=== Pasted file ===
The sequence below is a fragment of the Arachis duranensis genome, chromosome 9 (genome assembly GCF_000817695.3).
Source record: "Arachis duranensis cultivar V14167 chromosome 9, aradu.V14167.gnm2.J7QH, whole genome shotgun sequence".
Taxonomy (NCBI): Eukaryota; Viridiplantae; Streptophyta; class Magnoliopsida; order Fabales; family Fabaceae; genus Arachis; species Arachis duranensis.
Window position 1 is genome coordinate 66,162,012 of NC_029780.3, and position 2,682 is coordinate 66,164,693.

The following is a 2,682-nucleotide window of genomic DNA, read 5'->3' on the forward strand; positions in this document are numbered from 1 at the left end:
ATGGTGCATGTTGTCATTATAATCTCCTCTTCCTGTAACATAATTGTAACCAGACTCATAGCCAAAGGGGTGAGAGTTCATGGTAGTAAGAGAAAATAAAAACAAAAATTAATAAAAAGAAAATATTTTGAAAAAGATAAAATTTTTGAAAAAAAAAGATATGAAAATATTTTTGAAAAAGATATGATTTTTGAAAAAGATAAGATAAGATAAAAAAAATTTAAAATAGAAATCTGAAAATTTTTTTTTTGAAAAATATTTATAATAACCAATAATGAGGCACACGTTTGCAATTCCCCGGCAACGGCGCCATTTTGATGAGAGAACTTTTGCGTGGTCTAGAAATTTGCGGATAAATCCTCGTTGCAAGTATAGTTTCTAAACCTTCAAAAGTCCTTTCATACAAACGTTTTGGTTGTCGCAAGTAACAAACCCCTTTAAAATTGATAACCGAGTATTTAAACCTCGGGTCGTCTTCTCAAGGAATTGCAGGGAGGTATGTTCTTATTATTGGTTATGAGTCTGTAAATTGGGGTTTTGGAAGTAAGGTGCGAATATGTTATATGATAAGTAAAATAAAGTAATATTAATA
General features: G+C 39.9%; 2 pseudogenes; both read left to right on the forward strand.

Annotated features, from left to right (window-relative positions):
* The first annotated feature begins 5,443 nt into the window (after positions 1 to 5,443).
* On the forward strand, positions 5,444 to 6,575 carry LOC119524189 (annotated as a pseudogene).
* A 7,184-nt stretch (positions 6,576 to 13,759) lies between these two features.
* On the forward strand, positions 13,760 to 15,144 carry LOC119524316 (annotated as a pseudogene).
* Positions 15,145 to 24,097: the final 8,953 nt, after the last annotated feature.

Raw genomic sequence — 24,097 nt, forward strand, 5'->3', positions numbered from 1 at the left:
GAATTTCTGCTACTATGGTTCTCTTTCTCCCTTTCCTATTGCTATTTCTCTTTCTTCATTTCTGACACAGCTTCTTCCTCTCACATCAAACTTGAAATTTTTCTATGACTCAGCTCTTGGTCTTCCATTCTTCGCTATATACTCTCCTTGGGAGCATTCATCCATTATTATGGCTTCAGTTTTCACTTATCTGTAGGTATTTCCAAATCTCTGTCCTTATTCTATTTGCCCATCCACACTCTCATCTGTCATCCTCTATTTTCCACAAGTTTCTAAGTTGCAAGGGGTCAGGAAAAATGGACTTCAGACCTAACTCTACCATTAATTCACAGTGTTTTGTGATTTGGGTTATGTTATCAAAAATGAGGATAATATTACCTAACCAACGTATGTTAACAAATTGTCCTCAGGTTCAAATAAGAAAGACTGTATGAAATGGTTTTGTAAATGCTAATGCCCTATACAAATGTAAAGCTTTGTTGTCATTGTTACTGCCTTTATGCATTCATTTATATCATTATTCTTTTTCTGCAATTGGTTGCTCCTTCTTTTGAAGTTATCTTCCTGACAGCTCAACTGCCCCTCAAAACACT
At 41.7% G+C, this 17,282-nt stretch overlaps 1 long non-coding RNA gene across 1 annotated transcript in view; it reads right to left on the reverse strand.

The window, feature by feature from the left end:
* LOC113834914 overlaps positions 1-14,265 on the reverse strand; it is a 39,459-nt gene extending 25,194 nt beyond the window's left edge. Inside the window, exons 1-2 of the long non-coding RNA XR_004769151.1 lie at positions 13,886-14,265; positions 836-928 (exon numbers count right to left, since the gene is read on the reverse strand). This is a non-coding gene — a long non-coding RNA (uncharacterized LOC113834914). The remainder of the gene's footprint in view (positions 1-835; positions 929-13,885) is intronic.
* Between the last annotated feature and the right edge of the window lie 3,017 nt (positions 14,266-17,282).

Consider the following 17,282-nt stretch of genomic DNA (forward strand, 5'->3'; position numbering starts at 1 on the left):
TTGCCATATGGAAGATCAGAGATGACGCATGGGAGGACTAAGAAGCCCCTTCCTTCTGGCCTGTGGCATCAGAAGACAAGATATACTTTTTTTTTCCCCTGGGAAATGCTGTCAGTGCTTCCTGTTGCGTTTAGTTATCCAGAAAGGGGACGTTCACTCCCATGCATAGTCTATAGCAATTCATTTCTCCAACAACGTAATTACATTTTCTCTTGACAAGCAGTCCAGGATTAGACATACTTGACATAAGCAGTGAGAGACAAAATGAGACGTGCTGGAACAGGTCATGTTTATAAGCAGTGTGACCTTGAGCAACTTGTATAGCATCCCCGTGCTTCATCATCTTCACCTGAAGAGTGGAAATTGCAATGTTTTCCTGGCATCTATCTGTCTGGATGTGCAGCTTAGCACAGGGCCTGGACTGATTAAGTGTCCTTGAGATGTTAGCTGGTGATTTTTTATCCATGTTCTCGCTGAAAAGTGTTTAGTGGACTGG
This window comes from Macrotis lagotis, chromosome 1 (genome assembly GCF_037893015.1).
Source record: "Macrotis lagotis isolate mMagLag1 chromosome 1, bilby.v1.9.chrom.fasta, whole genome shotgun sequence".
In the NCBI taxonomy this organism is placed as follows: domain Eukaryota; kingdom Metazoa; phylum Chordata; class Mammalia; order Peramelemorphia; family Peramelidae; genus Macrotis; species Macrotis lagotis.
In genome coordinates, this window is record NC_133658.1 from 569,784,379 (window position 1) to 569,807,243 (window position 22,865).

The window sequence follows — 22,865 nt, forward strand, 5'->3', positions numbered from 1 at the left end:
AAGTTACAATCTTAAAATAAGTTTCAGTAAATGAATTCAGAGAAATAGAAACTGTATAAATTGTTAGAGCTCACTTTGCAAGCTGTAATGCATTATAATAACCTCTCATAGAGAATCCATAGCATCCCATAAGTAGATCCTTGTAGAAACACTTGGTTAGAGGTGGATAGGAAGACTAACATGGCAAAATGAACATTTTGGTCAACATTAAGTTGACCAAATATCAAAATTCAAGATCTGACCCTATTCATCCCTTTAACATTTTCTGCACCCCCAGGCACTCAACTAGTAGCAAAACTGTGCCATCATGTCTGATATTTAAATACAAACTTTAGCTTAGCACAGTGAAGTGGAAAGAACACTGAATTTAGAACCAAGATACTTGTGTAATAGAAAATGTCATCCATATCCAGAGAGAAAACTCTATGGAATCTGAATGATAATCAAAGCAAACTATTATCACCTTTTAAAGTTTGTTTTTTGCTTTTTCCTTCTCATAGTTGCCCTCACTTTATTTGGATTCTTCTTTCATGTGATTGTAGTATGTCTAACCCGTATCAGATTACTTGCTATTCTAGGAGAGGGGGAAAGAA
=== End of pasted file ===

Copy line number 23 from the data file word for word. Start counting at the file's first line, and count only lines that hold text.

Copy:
Source record: "Macrotis lagotis isolate mMagLag1 chromosome 1, bilby.v1.9.chrom.fasta, whole genome shotgun sequence".